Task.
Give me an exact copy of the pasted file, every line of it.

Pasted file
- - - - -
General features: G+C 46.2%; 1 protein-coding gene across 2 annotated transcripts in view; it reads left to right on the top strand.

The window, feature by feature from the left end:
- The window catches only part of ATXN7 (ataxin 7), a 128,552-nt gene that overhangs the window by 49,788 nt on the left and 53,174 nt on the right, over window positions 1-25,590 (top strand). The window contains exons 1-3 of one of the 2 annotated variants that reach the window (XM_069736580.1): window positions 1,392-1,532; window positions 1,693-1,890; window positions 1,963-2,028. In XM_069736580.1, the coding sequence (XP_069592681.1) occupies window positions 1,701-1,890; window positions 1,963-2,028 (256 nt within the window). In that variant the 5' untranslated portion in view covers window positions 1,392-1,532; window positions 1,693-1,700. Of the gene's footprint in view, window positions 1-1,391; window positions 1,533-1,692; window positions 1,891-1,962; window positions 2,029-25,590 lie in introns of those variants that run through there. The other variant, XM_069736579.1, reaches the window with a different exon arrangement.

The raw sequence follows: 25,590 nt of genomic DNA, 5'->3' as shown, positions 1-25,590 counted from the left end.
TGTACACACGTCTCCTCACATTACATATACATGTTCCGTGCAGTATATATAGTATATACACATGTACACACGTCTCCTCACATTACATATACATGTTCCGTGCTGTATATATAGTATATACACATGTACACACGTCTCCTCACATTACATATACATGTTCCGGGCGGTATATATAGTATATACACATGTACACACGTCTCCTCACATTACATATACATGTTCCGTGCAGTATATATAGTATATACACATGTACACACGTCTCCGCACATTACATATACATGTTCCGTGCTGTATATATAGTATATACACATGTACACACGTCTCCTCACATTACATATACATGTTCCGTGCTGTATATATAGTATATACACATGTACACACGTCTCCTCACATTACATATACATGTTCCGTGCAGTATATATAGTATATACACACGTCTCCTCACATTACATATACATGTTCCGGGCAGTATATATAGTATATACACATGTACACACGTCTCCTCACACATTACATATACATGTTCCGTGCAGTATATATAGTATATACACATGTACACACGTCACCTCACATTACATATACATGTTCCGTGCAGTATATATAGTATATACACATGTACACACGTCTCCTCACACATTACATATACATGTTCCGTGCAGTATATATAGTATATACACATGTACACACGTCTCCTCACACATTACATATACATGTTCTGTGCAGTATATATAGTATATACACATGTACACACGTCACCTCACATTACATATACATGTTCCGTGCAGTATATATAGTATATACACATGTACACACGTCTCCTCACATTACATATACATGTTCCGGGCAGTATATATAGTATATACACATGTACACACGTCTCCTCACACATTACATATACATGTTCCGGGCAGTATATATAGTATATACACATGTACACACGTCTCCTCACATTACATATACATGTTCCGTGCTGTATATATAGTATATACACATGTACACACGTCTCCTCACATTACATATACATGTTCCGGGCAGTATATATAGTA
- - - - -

General features: G+C 46.2%; 1 protein-coding gene across 2 annotated transcripts in view; it reads left to right on the top strand.

The window, feature by feature from the left end:
- The window catches only part of ATXN7 (ataxin 7), a 128,552-nt gene that overhangs the window by 49,788 nt on the left and 53,174 nt on the right, over window positions 1-25,590 (top strand). The window contains exons 1-3 of one of the 2 annotated variants that reach the window (XM_069736580.1): window positions 1,392-1,532; window positions 1,693-1,890; window positions 1,963-2,028. In XM_069736580.1, the coding sequence (XP_069592681.1) occupies window positions 1,701-1,890; window positions 1,963-2,028 (256 nt within the window). In that variant the 5' untranslated portion in view covers window positions 1,392-1,532; window positions 1,693-1,700. Of the gene's footprint in view, window positions 1-1,391; window positions 1,533-1,692; window positions 1,891-1,962; window positions 2,029-25,590 lie in introns of those variants that run through there. The other variant, XM_069736579.1, reaches the window with a different exon arrangement.

The raw sequence follows: 25,590 nt of genomic DNA, 5'->3' as shown, positions 1-25,590 counted from the left end.
TGTACACACGTCTCCTCACATTACATATACATGTTCCGTGCAGTATATATAGTATATACACATGTACACACGTCTCCTCACATTACATATACATGTTCCGTGCTGTATATATAGTATATACACATGTACACACGTCTCCTCACATTACATATACATGTTCCGGGCGGTATATATAGTATATACACATGTACACACGTCTCCTCACATTACATATACATGTTCCGTGCAGTATATATAGTATATACACATGTACACACGTCTCCGCACATTACATATACATGTTCCGTGCTGTATATATAGTATATACACATGTACACACGTCTCCTCACATTACATATACATGTTCCGTGCTGTATATATAGTATATACACATGTACACACGTCTCCTCACATTACATATACATGTTCCGTGCAGTATATATAGTATATACACACGTCTCCTCACATTACATATACATGTTCCGGGCAGTATATATAGTATATACACATGTACACACGTCTCCTCACACATTACATATACATGTTCCGTGCAGTATATATAGTATATACACATGTACACACGTCACCTCACATTACATATACATGTTCCGTGCAGTATATATAGTATATACACATGTACACACGTCTCCTCACACATTACATATACATGTTCCGTGCAGTATATATAGTATATACACATGTACACACGTCTCCTCACACATTACATATACATGTTCTGTGCAGTATATATAGTATATACACATGTACACACGTCACCTCACATTACATATACATGTTCCGTGCAGTATATATAGTATATACACATGTACACACGTCTCCTCACATTACATATACATGTTCCGGGCAGTATATATAGTATATACACATGTACACACGTCTCCTCACACATTACATATACATGTTCCGGGCAGTATATATAGTATATACACATGTACACACGTCTCCTCACATTACATATACATGTTCCGTGCTGTATATATAGTATATACACATGTACACACGTCTCCTCACATTACATATACATGTTCCGGGCAGTATATATAGTA